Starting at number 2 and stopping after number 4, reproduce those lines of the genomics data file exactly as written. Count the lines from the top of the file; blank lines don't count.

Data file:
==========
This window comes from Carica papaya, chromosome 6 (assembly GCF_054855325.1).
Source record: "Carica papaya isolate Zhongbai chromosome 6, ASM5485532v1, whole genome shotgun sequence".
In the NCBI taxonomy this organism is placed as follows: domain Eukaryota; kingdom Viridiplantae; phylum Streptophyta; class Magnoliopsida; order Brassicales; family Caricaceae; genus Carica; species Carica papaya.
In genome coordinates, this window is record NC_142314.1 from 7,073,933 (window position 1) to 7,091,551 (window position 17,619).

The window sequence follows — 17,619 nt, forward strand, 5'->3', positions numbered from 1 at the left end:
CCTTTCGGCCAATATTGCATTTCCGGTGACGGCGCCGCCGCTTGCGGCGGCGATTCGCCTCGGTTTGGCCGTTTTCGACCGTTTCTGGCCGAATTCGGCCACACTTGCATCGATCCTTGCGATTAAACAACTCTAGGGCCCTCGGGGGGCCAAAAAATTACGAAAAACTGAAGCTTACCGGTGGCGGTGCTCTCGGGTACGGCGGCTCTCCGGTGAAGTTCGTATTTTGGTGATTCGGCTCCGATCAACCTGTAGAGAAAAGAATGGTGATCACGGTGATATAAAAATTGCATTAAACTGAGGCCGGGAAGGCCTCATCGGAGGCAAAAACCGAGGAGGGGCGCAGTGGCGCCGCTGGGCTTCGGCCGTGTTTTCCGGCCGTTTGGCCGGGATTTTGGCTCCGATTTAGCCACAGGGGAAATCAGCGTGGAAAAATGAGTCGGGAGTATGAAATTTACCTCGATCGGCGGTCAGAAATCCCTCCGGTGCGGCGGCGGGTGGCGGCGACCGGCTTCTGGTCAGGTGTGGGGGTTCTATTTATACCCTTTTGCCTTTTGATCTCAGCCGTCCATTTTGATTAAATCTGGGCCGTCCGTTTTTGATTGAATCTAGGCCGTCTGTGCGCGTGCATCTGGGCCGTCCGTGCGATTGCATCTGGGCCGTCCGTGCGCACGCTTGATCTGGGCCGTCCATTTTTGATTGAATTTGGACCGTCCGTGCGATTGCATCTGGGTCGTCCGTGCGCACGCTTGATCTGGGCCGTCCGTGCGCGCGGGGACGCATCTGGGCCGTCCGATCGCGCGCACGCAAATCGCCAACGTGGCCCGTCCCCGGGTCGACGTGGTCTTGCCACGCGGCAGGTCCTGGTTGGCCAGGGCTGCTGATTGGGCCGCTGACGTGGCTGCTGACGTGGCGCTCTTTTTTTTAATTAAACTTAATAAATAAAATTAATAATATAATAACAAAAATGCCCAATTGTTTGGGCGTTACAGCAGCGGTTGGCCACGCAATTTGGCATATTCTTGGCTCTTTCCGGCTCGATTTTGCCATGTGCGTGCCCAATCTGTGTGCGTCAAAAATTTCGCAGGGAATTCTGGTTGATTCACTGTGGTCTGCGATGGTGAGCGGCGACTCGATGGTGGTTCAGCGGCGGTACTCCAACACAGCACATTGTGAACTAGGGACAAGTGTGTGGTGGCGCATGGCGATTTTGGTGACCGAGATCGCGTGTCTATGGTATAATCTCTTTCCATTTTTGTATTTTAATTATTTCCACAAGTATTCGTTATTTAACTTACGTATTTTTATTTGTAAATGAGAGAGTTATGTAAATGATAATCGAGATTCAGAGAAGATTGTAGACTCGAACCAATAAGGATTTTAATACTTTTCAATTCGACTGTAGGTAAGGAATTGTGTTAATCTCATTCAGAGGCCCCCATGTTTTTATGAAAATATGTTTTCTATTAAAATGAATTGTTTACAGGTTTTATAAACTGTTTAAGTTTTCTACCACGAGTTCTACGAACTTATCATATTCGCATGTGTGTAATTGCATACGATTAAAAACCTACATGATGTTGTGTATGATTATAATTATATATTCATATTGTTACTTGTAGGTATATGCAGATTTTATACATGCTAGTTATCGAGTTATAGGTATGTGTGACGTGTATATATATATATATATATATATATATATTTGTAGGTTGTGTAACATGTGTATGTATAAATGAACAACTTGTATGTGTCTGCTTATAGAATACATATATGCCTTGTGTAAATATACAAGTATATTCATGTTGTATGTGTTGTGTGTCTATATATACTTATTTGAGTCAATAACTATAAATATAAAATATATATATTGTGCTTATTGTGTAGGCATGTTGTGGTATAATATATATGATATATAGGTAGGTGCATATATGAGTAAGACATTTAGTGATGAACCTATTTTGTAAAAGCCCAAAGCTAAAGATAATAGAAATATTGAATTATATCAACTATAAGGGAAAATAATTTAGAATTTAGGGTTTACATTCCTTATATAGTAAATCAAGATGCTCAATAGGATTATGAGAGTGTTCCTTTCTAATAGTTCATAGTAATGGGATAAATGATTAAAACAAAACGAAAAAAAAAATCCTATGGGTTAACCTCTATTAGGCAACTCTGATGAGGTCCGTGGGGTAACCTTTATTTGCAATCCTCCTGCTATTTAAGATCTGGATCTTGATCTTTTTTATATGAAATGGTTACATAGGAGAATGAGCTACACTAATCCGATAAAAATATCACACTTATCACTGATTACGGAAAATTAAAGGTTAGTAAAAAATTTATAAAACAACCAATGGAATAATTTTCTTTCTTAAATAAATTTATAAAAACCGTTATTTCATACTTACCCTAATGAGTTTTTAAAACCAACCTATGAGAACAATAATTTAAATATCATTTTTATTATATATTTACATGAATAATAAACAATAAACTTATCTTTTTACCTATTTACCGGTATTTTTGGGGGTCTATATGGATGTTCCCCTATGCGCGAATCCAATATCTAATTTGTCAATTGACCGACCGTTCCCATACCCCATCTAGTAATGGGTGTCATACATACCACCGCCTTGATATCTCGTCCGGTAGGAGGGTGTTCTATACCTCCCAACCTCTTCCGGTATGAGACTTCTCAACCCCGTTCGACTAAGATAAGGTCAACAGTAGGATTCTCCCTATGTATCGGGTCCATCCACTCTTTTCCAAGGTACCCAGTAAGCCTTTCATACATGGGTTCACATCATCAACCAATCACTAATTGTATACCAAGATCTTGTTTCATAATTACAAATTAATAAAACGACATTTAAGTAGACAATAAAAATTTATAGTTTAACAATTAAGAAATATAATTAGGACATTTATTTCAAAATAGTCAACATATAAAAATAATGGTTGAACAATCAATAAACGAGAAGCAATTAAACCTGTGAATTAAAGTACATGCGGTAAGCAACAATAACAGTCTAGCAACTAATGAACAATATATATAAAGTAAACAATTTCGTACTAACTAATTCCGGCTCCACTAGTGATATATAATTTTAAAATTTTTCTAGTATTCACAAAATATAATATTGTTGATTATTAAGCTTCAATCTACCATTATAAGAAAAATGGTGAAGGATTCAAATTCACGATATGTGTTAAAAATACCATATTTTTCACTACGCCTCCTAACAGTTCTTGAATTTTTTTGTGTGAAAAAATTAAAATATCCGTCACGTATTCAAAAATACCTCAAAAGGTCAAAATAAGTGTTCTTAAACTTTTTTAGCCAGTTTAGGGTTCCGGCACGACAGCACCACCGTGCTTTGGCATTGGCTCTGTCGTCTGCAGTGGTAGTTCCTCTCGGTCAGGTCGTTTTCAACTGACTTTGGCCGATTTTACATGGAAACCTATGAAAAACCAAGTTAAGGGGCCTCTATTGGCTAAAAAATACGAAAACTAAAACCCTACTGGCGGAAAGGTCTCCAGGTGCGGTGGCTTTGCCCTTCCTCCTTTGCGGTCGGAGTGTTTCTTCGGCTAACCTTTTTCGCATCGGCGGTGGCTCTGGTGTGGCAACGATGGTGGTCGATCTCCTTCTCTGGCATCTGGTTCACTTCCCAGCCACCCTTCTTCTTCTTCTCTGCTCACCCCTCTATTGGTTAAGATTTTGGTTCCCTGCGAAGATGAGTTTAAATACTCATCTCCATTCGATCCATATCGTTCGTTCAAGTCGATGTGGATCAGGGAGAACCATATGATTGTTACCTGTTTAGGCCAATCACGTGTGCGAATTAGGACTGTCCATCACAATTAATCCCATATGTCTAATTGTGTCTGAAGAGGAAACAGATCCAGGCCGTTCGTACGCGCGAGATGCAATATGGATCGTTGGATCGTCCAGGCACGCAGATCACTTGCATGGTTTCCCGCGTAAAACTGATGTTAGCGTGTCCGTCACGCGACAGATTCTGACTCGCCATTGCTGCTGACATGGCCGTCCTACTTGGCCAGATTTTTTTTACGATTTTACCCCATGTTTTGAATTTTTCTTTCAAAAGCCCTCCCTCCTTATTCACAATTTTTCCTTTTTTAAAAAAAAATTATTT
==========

Source record: "Carica papaya isolate Zhongbai chromosome 6, ASM5485532v1, whole genome shotgun sequence".
In the NCBI taxonomy this organism is placed as follows: domain Eukaryota; kingdom Viridiplantae; phylum Streptophyta; class Magnoliopsida; order Brassicales; family Caricaceae; genus Carica; species Carica papaya.
In genome coordinates, this window is record NC_142314.1 from 7,073,933 (window position 1) to 7,091,551 (window position 17,619).